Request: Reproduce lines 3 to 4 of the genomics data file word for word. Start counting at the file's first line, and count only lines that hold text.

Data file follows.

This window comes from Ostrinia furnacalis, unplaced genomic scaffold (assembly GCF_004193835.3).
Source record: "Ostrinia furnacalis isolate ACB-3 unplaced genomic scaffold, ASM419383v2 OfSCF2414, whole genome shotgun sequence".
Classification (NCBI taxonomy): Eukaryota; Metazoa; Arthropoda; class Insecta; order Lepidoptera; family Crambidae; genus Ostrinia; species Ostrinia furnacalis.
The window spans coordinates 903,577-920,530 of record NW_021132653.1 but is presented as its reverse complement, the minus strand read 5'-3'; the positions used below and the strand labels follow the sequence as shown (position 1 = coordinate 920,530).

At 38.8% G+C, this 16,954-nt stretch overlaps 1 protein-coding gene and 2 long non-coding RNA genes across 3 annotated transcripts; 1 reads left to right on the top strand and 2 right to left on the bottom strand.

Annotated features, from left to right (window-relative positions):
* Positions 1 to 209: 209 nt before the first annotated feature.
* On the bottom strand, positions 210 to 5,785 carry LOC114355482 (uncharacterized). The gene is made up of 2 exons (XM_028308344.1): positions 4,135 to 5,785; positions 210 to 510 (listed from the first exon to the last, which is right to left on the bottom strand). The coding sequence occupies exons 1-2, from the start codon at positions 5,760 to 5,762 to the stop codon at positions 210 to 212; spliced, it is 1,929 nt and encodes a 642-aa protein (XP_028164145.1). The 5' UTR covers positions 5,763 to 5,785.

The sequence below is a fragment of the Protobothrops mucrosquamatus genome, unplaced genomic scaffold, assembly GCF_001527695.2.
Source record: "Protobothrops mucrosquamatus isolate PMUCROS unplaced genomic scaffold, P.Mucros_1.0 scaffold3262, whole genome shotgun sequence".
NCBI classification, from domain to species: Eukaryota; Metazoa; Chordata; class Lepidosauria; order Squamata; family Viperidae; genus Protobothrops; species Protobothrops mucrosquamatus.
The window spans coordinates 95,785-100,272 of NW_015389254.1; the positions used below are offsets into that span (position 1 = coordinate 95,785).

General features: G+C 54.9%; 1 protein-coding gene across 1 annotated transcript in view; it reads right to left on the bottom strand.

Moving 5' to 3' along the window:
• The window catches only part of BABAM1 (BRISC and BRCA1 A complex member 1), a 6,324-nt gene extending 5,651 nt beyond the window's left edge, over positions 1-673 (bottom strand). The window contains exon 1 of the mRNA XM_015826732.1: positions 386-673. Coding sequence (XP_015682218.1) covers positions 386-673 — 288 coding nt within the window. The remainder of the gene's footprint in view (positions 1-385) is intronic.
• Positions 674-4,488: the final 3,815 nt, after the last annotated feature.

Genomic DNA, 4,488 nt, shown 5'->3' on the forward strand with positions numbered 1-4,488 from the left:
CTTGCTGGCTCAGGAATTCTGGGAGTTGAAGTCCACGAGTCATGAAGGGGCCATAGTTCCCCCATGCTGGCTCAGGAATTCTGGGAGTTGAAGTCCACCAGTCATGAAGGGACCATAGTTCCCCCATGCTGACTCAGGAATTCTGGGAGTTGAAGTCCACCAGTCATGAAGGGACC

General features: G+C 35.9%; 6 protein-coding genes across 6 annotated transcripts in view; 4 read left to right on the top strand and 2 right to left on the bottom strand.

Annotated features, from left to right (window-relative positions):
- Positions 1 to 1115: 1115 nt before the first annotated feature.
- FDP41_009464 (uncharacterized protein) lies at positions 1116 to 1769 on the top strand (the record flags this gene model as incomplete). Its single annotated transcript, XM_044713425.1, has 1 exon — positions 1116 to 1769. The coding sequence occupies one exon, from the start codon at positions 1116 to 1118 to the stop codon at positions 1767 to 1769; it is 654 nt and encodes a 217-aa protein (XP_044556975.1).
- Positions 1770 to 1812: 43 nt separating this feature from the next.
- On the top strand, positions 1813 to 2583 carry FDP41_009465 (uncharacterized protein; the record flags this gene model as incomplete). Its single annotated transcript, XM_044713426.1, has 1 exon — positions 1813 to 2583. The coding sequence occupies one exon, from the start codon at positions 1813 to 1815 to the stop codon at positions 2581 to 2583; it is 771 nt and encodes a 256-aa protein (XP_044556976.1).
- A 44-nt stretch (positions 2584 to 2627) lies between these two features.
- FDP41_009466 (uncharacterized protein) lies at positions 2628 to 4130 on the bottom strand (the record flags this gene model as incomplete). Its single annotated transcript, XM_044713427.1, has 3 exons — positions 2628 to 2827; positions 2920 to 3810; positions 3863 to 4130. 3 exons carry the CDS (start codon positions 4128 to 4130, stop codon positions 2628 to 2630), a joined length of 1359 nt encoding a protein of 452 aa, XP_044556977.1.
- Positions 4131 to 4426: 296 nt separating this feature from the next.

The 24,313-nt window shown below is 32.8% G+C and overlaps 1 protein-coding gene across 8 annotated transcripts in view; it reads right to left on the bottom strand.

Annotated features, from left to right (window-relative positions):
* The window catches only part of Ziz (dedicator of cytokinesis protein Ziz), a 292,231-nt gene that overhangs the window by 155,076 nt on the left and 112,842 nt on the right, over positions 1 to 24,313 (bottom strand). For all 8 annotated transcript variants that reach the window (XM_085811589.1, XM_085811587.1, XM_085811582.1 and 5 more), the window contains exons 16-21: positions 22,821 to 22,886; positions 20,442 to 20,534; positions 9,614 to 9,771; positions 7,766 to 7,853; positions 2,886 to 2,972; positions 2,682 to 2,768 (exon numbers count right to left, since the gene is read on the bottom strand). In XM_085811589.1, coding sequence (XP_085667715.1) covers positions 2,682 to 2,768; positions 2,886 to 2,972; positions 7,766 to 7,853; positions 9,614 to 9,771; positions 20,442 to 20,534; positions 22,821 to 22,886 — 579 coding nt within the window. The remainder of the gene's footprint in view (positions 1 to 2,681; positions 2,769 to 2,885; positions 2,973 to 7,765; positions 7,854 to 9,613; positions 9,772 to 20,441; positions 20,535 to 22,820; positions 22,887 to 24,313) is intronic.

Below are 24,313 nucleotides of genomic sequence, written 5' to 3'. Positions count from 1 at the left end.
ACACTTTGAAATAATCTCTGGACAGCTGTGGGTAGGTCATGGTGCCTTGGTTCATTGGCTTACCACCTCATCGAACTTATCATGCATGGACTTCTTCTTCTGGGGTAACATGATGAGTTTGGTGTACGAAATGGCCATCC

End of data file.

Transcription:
Classification (NCBI taxonomy): Eukaryota; Metazoa; Arthropoda; class Insecta; order Lepidoptera; family Crambidae; genus Ostrinia; species Ostrinia furnacalis.
The window spans coordinates 903,577-920,530 of record NW_021132653.1 but is presented as its reverse complement, the minus strand read 5'-3'; the positions used below and the strand labels follow the sequence as shown (position 1 = coordinate 920,530).